Tuesday, September 22, 2009

"Quest for the West": Road trip to Indianapolis

Over this past weekend I visited the Eiteljorg Museum of American Indians and Western Art in downtown Indianapolis, Indiana. The Eiteljorg is the type of gem rarely found east of the Mississippi River, and is currently host to the fourth annual Quest for the West Art Show and Sale.

Quest for the West features still lifes, portraiture, landscapes, wildlife, and narratives that focus on the culture of the American West. Though much of my own work is similarly themed, I have not had opportunities up to this point to see original works by some of today's top western artists. Living near the overlap of the rust belt and the corn belt one is, shall we say, western-deprived. I was absolutely thrilled to see original works by artists such as David Mann, John Buxton, Robert Griffing, John Fawcett, Roseta Santiago, and Daniel Smith, to name but a few.

However, it was while I slowly perused one of the museum's regular collections that I came upon what I found to be absolutely awe-inspiring: Howard Terpning's "Blessing From the Medicine Man". I consider myself to be fairly familiar with Terpning as an artist -- I have seen his work in books and magazines many times, and in our home we have several of his limited edition prints. Despite this, I was not prepared for how powerful his work is in person. I believe it is safe to say that I began to make the security guard a bit nervous, as evidenced by his repeated strolls back-and-forth behind me as I stood with my nose about fifteen inches from the surface of the painting while taking copious notes on a small piece of paper. I was bound-and-determined to discern what specific colors Terpning uses in his amazing skin tones. (I don't know if I figured it out exactly, but it sure gave me tremendous joy to try!)

My description of the Eiteljorg excursion would not be complete without mention of the Art-o-mat -- a retired cigarette machine which vends original pieces of art for a mere five-spot! I came upon this bit of intrigue while wandering the museum's second floor. The Art-o-mat was originally developed by artist Clark Whittington in 1997, and there are now 82 of them in various locations around the United States. One can even become an Art-o-mat artist: just follow the above link to find out how. (Please pay no attention to the photographer in the mirrored front of the Art-o-mat above!)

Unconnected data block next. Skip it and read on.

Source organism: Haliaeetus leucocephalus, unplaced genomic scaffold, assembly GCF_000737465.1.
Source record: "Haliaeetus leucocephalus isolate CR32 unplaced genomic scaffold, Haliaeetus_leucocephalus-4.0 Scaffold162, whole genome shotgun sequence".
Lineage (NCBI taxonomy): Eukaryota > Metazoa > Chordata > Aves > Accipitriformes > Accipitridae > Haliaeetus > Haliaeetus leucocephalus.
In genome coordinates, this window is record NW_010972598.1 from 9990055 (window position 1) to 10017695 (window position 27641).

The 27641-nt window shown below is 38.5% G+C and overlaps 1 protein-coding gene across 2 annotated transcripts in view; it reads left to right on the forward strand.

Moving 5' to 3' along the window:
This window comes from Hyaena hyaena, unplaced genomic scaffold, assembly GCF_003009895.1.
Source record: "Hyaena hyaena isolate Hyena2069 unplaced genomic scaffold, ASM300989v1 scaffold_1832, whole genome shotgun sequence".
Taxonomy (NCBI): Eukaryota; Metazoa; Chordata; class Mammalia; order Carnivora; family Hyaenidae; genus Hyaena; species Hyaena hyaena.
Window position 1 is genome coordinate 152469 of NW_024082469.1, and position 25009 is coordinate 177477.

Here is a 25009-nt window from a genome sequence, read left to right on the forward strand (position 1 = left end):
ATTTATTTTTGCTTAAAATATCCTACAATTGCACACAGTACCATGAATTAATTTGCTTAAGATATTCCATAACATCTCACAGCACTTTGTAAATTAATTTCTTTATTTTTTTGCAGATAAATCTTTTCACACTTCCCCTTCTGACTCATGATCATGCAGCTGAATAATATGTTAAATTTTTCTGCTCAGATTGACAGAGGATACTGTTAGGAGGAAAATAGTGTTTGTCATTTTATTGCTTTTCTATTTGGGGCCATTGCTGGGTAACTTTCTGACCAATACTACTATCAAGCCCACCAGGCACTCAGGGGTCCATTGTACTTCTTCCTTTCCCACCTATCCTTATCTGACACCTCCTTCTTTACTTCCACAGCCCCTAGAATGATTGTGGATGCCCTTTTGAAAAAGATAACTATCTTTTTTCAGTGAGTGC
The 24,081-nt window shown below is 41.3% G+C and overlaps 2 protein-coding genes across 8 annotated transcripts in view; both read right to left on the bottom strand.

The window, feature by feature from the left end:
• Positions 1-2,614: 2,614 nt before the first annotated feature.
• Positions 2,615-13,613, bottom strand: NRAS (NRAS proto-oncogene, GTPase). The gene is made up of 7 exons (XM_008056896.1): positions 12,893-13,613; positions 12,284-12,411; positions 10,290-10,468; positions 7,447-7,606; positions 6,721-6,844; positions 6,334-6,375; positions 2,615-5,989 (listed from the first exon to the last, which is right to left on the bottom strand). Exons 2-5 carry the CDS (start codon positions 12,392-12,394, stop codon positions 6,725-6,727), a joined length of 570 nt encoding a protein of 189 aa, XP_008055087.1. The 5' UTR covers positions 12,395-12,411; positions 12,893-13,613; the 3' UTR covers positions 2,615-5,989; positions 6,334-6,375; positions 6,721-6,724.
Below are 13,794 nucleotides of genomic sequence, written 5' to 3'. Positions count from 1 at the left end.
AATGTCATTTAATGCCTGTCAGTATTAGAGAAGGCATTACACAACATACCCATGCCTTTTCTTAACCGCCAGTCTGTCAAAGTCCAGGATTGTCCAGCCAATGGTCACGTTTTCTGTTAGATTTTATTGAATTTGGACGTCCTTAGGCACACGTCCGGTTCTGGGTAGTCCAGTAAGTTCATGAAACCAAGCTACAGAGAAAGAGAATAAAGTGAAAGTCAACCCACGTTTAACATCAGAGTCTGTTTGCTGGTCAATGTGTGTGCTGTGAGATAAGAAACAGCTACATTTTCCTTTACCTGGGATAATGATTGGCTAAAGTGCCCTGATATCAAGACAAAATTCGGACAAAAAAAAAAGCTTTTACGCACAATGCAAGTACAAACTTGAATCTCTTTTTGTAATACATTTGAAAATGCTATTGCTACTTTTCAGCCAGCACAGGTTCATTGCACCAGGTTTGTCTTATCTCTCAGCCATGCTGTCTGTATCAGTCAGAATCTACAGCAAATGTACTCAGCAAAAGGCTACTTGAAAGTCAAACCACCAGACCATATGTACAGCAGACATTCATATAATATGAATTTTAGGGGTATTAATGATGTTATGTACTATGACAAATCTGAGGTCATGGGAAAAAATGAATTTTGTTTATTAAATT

So in sum, the Eiteljorg Museum is a great way to spend an afternoon for those with an interest in western or Native American Art. If any readers have been there or visit in the future, I'd love to hear your impressions.

Monday, September 14, 2009

Opening Reception: "Line by Line"

There are times when one wishes there were three of oneself, and for me the "Line by Line" artists' reception, with fellow Michigan artists Bonnie Auten and Dianna Soisson, was one of those times. I thoroughly enjoyed mingling, chatting, and yes.........at times laughing way too loud.........with those who attended. We truly appreciated the many who came out to see us and our work - even given the great football games whose air times overlapped with the reception! Many kudos to Scott and Barbara Hudson for putting on a very nice event. The exhibition will continue at the Hudson Gallery in downtown Sylvania, Ohio, through September 29, 2009.

Now its time for me to attempt to regain increased focus on my work, so look for new work-in-progress in the near future. I have spent much of the past few days acclimating to a new Toshiba laptop computer with a different operating system than what I have become accustomed to, and an unfamiliar photo imaging program. Thankfully however, I have a couple of close friends who are much smarter than I concerning computers, and they are ever-gracious when I repeatedly call on their expertise. The laptop will be used primarily for all things related to my artwork -- digital submissions, storing photo references, reformatting art images, blogging, website maintenance, etc. -- and will be adorned with a large sign which reads, "NO TEENAGERS ALLOWED". (I know some of you are feeling my pain.)

Thursday, September 3, 2009

"Line by Line - Three Women Working in Colored Pencil": September 1 - 29, 2009

Throughout the month of September, "Line by Line: Three Women Working in Colored Pencil", will be on display at the Hudson Gallery in Sylvania, Ohio. The artist's reception will be held on Saturday, September 12, 2009, from 5 - 7 p.m.

The show features approximately thirty colored pencil works by Michigan artists Bonnie Auten, Dianna Wallace Soisson, and myself. It is a pleasure for me to have the opportunity to exhibit with two such gifted artists. From Bonnie's engaging and vibrant still lifes, to Dianna's lovely florals and water themes, to my western images -- this display provides a great deal of diversity, and has something for everyone.

The Hudson Gallery itself is located in the historic section of downtown Sylvania. It specializes in custom and archival framing, and is recognized as one of the area's top venues for original artwork. Owned by Scott and Barbara Hudson, the gallery is also a representative for Labino Glass and features contemporary art by various artists..............And an additional note regarding Scott and Barbara must be made here: one would be hard-pressed to find two lovelier and more genuine people. They are an absolute pleasure to work and talk with.

We hope to see you at the reception!

(In the above photo, clockwise: Whiskey Mountain Cowboy, by L. Schumacher; Rendezvous 1946, by B. Auten; and It's not the destination, it's the journey, by D. Wallace Soisson)